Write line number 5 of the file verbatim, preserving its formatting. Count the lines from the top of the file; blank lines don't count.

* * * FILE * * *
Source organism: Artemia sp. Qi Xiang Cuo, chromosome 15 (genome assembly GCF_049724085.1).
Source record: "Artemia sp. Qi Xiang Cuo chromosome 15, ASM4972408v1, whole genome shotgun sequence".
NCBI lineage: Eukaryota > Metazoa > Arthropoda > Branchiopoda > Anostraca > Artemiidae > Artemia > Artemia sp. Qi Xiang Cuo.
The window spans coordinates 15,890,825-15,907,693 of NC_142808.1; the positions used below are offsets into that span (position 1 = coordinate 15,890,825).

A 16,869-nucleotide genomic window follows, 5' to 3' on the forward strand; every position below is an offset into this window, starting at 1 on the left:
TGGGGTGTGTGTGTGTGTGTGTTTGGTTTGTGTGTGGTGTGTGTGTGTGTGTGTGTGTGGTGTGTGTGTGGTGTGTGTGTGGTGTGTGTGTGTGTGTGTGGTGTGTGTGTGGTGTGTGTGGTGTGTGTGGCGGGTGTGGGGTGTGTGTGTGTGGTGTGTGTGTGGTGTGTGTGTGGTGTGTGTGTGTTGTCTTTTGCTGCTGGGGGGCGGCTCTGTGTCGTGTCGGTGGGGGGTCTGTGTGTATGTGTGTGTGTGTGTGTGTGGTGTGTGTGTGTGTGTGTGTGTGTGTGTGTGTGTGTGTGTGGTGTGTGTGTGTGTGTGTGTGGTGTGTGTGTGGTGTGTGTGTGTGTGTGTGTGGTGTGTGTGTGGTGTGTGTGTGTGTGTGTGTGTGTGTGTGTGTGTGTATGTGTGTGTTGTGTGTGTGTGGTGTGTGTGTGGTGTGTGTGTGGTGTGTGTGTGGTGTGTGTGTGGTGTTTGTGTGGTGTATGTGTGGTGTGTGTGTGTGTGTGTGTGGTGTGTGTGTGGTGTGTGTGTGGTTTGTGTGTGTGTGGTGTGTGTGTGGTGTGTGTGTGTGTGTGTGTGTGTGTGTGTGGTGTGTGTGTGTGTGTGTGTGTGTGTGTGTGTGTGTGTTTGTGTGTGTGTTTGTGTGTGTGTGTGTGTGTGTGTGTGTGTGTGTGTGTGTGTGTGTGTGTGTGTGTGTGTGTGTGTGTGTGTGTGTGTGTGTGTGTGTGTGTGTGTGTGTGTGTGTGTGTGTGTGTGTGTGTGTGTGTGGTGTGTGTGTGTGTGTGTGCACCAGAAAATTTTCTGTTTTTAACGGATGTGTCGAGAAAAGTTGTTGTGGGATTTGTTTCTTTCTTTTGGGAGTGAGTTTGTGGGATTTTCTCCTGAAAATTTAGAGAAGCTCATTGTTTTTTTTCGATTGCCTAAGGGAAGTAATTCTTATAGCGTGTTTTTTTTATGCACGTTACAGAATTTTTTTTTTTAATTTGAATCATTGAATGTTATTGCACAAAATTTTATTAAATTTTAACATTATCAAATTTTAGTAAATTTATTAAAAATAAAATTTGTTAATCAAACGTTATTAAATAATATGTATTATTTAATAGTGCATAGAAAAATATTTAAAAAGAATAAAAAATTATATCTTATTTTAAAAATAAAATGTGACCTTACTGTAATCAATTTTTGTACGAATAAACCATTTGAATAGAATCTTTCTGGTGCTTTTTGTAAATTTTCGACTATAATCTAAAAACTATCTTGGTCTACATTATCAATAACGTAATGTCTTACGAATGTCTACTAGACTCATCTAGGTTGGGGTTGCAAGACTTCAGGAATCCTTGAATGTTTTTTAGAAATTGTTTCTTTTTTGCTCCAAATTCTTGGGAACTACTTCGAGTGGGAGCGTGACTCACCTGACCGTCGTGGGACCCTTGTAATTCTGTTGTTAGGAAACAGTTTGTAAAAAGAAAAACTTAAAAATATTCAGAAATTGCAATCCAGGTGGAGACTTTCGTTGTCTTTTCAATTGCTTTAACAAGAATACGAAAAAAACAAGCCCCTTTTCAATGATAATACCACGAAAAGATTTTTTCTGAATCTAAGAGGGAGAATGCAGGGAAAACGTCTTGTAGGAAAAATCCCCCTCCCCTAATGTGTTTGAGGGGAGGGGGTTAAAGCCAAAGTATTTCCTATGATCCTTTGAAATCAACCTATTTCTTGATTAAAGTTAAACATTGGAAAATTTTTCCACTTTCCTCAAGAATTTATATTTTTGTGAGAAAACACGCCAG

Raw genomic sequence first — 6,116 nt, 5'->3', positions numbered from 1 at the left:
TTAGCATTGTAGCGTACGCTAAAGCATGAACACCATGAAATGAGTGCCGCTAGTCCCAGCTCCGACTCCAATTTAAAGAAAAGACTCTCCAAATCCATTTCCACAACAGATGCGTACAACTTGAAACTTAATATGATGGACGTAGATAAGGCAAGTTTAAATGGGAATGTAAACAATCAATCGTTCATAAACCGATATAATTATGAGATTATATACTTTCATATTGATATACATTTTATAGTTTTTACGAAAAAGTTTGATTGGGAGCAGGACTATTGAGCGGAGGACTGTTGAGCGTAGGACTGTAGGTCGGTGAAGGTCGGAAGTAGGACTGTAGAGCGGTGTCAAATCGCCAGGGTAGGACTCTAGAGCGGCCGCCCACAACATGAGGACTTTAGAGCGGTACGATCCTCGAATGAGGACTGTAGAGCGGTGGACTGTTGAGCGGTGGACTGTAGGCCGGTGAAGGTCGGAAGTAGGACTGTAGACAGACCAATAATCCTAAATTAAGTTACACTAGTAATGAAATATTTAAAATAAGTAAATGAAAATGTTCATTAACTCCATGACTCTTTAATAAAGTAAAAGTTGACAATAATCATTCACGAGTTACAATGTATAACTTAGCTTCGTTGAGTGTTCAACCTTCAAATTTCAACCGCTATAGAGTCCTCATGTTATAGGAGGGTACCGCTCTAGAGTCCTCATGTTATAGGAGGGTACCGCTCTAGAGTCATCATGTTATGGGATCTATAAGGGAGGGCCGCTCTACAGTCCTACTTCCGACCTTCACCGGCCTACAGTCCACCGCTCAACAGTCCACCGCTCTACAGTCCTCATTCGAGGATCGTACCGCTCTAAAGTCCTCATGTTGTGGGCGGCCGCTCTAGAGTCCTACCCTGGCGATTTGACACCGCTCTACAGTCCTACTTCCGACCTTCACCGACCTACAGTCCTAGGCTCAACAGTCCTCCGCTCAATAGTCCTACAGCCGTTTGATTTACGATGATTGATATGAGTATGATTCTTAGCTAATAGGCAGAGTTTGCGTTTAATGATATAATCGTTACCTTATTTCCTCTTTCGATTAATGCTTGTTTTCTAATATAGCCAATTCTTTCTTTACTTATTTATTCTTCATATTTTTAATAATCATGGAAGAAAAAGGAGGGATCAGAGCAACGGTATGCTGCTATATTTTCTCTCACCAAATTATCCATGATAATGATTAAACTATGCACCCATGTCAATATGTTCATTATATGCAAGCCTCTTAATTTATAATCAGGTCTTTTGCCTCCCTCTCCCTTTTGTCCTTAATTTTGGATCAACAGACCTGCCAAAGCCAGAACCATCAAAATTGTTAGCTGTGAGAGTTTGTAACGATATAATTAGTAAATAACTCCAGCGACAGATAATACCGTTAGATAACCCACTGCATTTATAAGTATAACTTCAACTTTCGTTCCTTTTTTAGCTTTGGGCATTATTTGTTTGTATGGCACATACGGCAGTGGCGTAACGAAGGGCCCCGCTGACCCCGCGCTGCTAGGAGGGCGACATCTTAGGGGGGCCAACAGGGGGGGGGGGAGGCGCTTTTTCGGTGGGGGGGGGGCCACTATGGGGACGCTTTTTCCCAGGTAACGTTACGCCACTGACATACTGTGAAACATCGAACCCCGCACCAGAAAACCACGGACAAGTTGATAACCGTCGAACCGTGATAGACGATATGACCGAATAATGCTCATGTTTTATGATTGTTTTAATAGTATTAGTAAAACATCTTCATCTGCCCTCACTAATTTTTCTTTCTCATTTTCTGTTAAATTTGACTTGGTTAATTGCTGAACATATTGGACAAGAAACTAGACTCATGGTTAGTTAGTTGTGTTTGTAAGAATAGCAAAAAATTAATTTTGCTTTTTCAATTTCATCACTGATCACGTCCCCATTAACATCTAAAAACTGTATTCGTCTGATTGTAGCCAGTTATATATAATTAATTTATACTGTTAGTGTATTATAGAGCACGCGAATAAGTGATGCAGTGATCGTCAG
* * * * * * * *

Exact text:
A 16,869-nucleotide genomic window follows, 5' to 3' on the forward strand; every position below is an offset into this window, starting at 1 on the left: